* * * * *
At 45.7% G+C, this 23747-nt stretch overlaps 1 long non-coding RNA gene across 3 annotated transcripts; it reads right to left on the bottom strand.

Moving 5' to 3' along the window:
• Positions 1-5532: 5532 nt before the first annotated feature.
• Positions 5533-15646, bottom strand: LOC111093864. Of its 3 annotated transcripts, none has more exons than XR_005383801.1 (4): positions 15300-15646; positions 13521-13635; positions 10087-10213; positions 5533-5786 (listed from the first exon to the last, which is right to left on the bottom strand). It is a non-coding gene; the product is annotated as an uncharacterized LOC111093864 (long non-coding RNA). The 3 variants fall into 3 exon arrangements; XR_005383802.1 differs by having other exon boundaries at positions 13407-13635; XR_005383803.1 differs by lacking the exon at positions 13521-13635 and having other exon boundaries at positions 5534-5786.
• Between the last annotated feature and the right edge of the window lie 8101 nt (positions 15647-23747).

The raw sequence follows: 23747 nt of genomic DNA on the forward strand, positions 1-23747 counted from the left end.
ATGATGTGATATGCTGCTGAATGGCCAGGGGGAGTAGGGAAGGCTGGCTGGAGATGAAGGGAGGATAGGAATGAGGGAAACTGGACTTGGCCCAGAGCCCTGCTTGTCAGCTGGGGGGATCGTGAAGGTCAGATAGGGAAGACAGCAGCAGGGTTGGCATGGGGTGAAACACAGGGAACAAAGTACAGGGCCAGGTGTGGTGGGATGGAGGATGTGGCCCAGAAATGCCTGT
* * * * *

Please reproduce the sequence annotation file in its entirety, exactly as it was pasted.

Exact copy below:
At 45.7% G+C, this 23747-nt stretch overlaps 1 long non-coding RNA gene across 3 annotated transcripts; it reads right to left on the bottom strand.

Moving 5' to 3' along the window:
• Positions 1-5532: 5532 nt before the first annotated feature.
• Positions 5533-15646, bottom strand: LOC111093864. Of its 3 annotated transcripts, none has more exons than XR_005383801.1 (4): positions 15300-15646; positions 13521-13635; positions 10087-10213; positions 5533-5786 (listed from the first exon to the last, which is right to left on the bottom strand). It is a non-coding gene; the product is annotated as an uncharacterized LOC111093864 (long non-coding RNA). The 3 variants fall into 3 exon arrangements; XR_005383802.1 differs by having other exon boundaries at positions 13407-13635; XR_005383803.1 differs by lacking the exon at positions 13521-13635 and having other exon boundaries at positions 5534-5786.
• Between the last annotated feature and the right edge of the window lie 8101 nt (positions 15647-23747).

The raw sequence follows: 23747 nt of genomic DNA on the forward strand, positions 1-23747 counted from the left end.
ATGATGTGATATGCTGCTGAATGGCCAGGGGGAGTAGGGAAGGCTGGCTGGAGATGAAGGGAGGATAGGAATGAGGGAAACTGGACTTGGCCCAGAGCCCTGCTTGTCAGCTGGGGGGATCGTGAAGGTCAGATAGGGAAGACAGCAGCAGGGTTGGCATGGGGTGAAACACAGGGAACAAAGTACAGGGCCAGGTGTGGTGGGATGGAGGATGTGGCCCAGAAATGCCTGT